Planning a meal takes a lot of time and plenty of considerations. But when done correctly and in an organized manner it will help your family become more ready for the pandemic. Make sure to prepare your meals in conjunction of what supply you have. Maximize what meal you prepare and what ingredients you have and make sure to always consider the healthy options for the benefit of your family’s well being.

3. Prepare your grocery list by listing important things to buy such as food and hygiene supplies

Refer to your meal plan for this list. You can categorize the list the same way as you did your inventory. That way, you can also plan efficient navigation inside the grocery store. The key here is not only to stick to the list, but also to be flexible enough to vary based on the availability of the items. Don’t forget to list down medicine, first-aid items, cleaning supplies, and pet supplies, too!

Preparing a complete and well though of grocery lists helps in lessening your trip to the grocery store thus making you safer and away from the dangers of COVID 19. Make sure to always bring in enough cash and do not overspend, as finances are an important thing amidst the pandemic.

4. Safety first

When you finally arrive at the grocery store, you must wipe down your cart with alcohol or wet wipes. Avoid touching your face inside the store, and strictly be mindful of the distance you have with another shopper. If all goes well, shopping will be done as quickly as possible, and there will be lesser chances of getting more items than what’s on the grocery list. If you want to be extra careful when bringing groceries inside the house, before storing them, you may wash fruits and veggies with water, disinfect some plastic packaging with prescribed cleaners, and throw away cardboard packaging. A 20-second hand wash is a must after handling all of the items.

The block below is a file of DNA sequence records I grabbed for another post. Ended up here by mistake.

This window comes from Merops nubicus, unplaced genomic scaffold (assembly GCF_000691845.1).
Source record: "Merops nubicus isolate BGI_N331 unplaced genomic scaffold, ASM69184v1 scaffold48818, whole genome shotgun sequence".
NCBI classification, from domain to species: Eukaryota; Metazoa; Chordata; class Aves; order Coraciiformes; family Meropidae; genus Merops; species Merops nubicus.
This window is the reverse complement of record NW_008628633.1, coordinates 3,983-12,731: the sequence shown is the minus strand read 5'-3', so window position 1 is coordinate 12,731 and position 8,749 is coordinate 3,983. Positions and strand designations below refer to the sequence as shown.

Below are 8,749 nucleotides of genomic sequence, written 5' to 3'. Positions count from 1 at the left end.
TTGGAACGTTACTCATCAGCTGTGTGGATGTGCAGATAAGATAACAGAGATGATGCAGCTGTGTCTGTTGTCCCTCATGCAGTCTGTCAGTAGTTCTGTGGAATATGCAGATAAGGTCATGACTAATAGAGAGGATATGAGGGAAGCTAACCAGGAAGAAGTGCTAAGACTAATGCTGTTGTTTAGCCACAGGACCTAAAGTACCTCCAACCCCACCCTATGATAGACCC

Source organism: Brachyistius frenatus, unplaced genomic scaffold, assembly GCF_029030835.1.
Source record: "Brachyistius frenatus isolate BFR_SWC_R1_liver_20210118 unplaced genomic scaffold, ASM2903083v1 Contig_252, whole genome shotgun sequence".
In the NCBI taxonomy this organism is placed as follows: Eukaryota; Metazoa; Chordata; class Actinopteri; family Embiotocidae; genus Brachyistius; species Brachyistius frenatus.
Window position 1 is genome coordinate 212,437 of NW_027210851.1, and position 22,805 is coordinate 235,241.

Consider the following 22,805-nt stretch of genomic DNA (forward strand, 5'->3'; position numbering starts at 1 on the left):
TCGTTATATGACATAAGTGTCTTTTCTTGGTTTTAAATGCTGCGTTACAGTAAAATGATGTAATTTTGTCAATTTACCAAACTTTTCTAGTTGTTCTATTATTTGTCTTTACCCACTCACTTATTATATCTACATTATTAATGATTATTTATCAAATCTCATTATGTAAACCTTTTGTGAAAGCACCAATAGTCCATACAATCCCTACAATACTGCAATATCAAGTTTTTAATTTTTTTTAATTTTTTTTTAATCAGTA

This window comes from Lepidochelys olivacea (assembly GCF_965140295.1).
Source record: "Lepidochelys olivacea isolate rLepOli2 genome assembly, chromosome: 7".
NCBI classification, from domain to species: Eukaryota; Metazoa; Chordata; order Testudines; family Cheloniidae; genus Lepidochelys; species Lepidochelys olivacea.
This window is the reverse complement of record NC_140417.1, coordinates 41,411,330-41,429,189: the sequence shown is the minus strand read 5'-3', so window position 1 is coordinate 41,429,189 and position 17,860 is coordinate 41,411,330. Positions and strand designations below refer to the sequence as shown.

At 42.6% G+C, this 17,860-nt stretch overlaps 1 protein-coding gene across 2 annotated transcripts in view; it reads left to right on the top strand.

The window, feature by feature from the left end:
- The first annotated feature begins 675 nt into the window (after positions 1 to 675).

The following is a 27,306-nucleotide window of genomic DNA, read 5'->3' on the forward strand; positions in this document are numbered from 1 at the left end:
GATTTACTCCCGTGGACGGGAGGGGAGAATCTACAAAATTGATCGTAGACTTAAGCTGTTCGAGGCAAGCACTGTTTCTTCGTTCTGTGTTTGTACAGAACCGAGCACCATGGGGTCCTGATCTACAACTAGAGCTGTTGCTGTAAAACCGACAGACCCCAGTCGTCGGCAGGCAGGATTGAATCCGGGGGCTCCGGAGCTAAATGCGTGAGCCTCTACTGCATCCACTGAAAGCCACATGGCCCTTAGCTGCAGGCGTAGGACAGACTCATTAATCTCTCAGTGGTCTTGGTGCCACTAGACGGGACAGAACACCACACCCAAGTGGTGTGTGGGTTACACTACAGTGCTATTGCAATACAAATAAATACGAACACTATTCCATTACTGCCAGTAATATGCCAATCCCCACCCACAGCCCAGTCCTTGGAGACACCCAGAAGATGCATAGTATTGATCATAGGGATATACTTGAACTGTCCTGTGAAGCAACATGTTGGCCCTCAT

Food Storage Tips

  • Milk – must be stored at the back of the fridge where it’s coldest. When you keep it by the door, you risk your milk getting spoiled much faster.
  • Fruits and Veggies –  should not be stored together in the fridge. Some of them cause each other to deteriorate more quickly because of the gasses that they release. Separate them with air-tight containers or keep some fruits on the kitchen counter.
  • Breads – get moldy very quickly when left on the kitchen counter. Although they can get stale when you refrigerate (or freeze) them, you can make them last longer. Toasting them before eating will minimize sogginess.
  • Meat – should be at the bottom shelf or placed on a tray to avoid drippings getting onto other food and veggies.
  • Canned Food, Jarred Food, and Produce Like Potatoes – must be stored in a cool, dry place, away form sunlight.

AllHome is a pioneering “one-stop shop” home improvement retailer in the Philippines. Visit AllHome’s official website for all your home appliance and furniture needs.